PB: The most high-tech companies in the United States, California in particular, are well adapted. They allow their employees to defend the organisation on digital media. They understand the opportunity much better than many old manufacturing companies. The latter are still slow when it comes to instilling employee advocacy.
GL: Let’s take a scenario where staff is part or the cause of the crisis. How should an organisation approach the situation?
PB: An honest communication approach is still the best, whether it is internal or external. Employees certainly will watch how leadership responds. The company needs to be open, treat staff like adults, and provide them with timely information. Even if they don’t have all the answers, they still need to get out in front of people and communicate. They simply should say that they may not be able to answer all the questions. But also that they are aware of the situation, working on it and that they will provide more details as soon as they have it. And, action has to follow. The organisation needs to keep staff updated. For example, they can set up pop-up notifications on the appropriate channels and times for employees to see depending on the type of crisis.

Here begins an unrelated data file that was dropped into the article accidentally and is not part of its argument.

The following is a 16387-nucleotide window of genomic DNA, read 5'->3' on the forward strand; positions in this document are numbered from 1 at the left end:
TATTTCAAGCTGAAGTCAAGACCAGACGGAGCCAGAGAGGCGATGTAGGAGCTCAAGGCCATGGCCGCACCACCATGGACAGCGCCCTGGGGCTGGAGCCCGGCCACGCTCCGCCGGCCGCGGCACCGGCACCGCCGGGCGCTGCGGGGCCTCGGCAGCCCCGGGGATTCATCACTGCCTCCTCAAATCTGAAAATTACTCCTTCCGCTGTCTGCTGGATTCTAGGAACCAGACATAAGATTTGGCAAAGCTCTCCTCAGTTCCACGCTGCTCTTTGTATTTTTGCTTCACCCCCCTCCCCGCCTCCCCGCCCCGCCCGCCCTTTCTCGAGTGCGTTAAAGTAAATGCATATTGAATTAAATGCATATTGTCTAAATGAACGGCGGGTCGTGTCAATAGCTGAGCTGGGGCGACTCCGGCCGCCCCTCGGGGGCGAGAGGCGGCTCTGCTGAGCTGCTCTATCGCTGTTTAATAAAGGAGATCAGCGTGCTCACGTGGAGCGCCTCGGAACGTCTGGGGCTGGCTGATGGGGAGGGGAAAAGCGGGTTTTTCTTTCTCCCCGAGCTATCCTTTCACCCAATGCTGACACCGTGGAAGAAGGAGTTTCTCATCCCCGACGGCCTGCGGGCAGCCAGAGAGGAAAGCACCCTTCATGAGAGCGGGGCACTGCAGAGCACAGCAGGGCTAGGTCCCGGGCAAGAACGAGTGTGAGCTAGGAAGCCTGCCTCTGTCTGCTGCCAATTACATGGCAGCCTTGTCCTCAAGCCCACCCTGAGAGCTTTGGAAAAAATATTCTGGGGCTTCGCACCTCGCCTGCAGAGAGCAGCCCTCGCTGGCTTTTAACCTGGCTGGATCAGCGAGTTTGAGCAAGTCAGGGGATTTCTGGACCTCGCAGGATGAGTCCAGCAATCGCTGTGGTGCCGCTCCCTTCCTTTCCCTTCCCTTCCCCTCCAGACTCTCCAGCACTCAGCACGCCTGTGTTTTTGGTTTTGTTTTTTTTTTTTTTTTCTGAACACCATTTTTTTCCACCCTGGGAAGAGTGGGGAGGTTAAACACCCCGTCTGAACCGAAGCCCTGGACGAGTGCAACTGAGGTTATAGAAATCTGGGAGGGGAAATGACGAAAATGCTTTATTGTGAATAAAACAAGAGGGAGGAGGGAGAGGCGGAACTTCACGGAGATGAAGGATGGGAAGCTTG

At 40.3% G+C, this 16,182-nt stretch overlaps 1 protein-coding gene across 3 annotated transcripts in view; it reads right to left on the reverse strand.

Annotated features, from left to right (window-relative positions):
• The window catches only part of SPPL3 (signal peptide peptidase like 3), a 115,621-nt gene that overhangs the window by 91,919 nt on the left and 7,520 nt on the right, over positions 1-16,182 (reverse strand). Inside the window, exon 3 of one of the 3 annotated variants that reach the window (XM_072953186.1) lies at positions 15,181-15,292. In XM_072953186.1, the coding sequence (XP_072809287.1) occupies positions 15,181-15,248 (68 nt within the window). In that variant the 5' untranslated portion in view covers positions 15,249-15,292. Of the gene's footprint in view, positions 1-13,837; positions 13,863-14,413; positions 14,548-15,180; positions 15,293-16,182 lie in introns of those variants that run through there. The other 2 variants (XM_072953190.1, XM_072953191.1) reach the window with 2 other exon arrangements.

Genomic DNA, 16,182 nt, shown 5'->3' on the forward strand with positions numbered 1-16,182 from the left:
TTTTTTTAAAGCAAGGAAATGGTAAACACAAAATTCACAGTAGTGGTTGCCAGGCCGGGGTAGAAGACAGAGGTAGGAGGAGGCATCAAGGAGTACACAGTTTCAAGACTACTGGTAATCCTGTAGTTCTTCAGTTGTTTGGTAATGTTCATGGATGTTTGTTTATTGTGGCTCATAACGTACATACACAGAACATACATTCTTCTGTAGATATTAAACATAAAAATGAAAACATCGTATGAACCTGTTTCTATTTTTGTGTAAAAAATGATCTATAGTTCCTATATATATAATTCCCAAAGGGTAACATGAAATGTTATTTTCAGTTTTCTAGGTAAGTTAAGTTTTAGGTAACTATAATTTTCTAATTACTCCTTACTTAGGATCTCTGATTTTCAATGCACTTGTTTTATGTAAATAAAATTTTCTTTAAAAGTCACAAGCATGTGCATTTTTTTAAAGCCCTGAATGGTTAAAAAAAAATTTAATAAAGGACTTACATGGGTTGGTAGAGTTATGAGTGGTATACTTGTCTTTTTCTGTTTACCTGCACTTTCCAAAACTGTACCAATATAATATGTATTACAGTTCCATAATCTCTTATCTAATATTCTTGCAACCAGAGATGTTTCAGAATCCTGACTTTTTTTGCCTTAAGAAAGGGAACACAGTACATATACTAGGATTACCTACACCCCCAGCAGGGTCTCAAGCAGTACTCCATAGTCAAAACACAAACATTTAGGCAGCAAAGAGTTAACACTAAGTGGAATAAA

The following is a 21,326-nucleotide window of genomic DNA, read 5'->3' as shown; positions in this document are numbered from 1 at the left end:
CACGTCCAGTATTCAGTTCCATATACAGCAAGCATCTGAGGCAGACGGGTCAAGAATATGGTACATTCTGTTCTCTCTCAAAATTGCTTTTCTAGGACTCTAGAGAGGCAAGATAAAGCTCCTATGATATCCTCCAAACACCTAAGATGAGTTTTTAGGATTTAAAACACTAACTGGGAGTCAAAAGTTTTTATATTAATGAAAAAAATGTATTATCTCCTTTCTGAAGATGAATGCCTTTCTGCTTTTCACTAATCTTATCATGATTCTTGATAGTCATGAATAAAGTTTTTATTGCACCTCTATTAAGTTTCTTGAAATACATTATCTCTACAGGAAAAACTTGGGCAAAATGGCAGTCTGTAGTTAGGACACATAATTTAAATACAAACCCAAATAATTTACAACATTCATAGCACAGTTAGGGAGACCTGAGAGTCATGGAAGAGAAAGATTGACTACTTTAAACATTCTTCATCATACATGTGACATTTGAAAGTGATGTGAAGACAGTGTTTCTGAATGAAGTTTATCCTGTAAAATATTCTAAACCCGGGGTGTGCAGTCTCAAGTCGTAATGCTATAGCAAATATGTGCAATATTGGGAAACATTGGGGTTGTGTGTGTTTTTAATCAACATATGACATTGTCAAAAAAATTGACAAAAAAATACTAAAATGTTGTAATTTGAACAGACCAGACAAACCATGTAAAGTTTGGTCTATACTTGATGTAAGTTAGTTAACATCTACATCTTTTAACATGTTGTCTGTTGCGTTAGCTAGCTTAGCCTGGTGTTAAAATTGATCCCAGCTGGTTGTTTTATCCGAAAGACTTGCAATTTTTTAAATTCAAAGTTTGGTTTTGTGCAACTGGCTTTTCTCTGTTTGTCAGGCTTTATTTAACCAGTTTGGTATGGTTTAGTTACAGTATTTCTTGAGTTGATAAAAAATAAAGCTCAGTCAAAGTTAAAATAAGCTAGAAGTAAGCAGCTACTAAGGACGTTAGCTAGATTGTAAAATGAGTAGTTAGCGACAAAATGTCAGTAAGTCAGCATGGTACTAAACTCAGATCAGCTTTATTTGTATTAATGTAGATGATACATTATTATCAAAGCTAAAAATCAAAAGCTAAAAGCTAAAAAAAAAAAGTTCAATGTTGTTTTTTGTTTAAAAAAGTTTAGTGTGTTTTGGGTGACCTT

Rumours are created for a specific reason: they fill in the information void. If an organisation does not tell staff what is going on, they will make up their own story. And, it is very unlikely that the latter will be similar to the one the company would like to tell!